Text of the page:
Taking Up Space in the Big City

  • Graphic Sam Jones

There is a man sitting next to me on this early-morning packed Orange Line Metro car, who is taking up way too much space.

It’s eight in the morning, which is rush hour, and the car is brimming, literally bursting with Montreal commuters. People have to shove themselves inside, bristling with Quebecois resentment, no one ever entirely sure how to take up space politely. Most people, anyway, are concerned enough with politely occupying themselves.

This man, however, is not.

We are in a three-seater, I on the outside and he furthest in. Between us, sit both the young man’s (who, no judgment, seems the Business-Undergrad-At-McGill-First-Year-Just-Joined-A-Frat kind of fellow) Aston Grey loafers and his large “MCGILL CREW” gym bag.

Directly next to his young, beautiful, dumb face, I watch an old woman desperately cling to an overhanging rail.

Living in a city is constantly a question of space. Your space, other people’s space, public spaces, private spaces—the management, acquisition, repurposing, syndication, or otherwise consideration, of space. Taking up space: it’s the nature of city living.

Since the question of space is constantly posed to us, we are constantly making decisions, whether conscious or otherwise, of how to operate ourselves within space; how to associate ourselves with others’ spaces. It’s a daily decision. Do I give up my seat to an old woman? Do I walk on the right side of the sidewalk, with my head up? Do I look both ways before I cross the street?

Do I take up too much room on the goddamn train?

I see people like this man everywhere. Everyone does; they are literally everywhere. These are people that, consciously or unconsciously, take up space in the worst way. Standing on the left side of an escalator, taking a phone call while walking down the center of the bike lane.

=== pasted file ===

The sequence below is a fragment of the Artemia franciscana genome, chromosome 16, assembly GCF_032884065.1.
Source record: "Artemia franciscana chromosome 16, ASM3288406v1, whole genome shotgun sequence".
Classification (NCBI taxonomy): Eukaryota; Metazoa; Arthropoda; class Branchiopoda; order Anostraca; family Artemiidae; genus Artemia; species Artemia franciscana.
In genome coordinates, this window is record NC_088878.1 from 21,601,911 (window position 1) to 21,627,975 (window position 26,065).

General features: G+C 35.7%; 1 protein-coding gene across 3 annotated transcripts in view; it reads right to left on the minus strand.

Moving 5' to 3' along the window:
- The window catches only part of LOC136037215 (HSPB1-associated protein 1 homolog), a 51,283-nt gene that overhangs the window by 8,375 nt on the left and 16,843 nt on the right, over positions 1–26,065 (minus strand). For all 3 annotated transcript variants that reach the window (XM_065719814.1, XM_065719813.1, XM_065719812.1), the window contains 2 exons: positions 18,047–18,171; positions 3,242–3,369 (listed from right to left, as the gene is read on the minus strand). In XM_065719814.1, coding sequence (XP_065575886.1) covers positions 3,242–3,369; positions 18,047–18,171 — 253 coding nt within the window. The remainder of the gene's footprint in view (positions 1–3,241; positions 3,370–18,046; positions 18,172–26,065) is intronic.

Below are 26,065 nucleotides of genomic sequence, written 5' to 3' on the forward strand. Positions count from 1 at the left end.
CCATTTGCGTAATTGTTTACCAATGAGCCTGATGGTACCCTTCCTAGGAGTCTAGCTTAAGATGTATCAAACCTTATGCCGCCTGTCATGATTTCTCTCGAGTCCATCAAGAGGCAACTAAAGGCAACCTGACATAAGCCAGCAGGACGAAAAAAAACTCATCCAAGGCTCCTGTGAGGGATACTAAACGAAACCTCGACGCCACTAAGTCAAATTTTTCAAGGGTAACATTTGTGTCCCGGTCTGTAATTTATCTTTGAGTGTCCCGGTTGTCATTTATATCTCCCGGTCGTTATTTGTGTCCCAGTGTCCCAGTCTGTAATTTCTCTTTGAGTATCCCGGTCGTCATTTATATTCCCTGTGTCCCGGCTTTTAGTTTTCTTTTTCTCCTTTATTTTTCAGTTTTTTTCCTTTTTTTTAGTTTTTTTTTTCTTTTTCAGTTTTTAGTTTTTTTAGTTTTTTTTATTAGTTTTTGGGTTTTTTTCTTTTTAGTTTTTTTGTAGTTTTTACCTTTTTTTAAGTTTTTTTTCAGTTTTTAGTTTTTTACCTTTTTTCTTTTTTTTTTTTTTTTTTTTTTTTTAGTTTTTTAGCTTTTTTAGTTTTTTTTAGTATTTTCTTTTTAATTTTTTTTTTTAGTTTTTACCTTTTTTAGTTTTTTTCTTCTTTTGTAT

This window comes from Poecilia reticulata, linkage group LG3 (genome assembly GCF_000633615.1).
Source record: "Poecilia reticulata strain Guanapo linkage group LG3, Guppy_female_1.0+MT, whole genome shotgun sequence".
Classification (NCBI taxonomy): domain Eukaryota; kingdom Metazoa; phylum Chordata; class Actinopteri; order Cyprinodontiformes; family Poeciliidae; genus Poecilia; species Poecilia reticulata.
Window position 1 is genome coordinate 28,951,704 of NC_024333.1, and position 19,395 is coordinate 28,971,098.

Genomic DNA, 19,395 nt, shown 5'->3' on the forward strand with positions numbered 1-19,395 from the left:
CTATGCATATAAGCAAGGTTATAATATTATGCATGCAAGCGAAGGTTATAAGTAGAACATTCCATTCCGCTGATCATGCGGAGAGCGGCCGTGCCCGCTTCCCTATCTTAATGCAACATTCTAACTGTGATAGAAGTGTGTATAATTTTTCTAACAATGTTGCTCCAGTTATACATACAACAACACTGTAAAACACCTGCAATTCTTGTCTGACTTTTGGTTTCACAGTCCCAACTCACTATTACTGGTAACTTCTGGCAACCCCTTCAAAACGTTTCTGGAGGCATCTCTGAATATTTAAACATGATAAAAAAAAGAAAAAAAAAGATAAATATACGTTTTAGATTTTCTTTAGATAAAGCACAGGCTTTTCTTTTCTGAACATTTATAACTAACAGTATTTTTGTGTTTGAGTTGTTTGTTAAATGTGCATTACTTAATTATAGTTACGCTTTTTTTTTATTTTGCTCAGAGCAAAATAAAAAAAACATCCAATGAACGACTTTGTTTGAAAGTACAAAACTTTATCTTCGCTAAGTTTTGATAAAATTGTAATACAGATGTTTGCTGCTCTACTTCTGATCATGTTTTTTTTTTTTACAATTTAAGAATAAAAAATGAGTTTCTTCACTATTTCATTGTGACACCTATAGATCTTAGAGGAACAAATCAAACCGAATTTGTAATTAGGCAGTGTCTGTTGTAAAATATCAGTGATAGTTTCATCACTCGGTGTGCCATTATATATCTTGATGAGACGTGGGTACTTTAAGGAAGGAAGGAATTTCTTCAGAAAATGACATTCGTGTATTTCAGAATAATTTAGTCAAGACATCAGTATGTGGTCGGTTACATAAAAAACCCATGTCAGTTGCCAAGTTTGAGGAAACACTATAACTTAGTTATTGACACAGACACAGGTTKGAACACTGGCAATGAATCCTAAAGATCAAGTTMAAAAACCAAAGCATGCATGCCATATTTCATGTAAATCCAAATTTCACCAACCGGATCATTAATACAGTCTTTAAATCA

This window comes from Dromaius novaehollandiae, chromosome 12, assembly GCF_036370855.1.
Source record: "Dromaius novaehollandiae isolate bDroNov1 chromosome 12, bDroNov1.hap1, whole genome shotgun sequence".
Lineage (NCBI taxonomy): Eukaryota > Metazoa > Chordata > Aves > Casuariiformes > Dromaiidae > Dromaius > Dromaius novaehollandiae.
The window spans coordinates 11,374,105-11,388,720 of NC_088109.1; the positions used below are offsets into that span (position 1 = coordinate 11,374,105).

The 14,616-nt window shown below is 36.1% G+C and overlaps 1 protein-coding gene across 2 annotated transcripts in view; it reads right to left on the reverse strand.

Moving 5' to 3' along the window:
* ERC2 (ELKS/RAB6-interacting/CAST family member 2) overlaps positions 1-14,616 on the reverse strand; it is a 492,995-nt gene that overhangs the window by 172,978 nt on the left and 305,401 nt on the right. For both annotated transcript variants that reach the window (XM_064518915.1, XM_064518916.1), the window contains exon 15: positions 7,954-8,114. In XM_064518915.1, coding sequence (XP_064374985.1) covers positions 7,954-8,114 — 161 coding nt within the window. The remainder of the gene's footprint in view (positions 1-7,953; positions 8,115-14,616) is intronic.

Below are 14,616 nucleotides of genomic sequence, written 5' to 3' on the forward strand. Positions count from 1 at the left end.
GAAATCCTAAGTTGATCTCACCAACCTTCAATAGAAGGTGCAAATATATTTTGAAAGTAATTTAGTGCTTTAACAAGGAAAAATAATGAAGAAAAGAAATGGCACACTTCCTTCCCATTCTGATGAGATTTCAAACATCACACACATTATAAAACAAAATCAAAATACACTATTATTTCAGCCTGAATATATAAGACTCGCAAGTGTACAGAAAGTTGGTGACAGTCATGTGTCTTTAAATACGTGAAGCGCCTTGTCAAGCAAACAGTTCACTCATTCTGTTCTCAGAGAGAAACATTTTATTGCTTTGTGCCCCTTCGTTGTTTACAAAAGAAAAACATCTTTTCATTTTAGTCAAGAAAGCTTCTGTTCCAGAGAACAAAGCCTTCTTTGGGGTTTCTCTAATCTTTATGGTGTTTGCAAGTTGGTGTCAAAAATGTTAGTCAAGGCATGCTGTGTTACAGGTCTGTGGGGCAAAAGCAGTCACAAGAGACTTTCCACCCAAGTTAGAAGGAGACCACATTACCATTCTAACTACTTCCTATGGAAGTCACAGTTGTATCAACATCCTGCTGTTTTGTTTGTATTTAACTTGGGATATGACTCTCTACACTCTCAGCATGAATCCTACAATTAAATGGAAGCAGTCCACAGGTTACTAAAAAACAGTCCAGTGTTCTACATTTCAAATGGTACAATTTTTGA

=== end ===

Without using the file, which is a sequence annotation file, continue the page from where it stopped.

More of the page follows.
These might seem like small acts, little inconveniences thrust into other peoples’ lives, largely inconsequential in the grand scheme of things. But I submit to you that they are not. These small little choices about how we take up space, not only say a lot about how we think of ourselves (as individuals, as a culture, as members of the West and participants in global affairs), but accumulate into the type of people we are.

Do you give up your seat, or take up two?

Do you signal on your bike?

You may not see it, but it’s true: you’re only as good as how you act, how you relate to others, how you take up space.

It’s easy to not care and I know that. There are bigger fish to fry, right? Maybe that person standing on the wrong side of the escalator is thinking about how she just lost her mother, or the guy in the seemingly unnecessarily huge SUV is actually trying to cope with his severe anxiety. I know that those are possibilities. But the reality of the situation, the capital T Truth of the matter, is that most people don’t have good excuses for their poor space-related habits. Most people are just self-involved, inundated by a culture and institutions that encourage the idea that you, and I, and we, are each the most important person in the world.

We are raised to believe that our space is the most important space, the most worthwhile place in the world and with a mentality like that, it’s no surprise that most people aren’t concerned with respecting strangers’ spaces.

But that’s not an excuse and it doesn’t make disrespect and selfishness and general unconcern with others acceptable. We are grown people, taking up space in the Big City: we ought to start acting like it.

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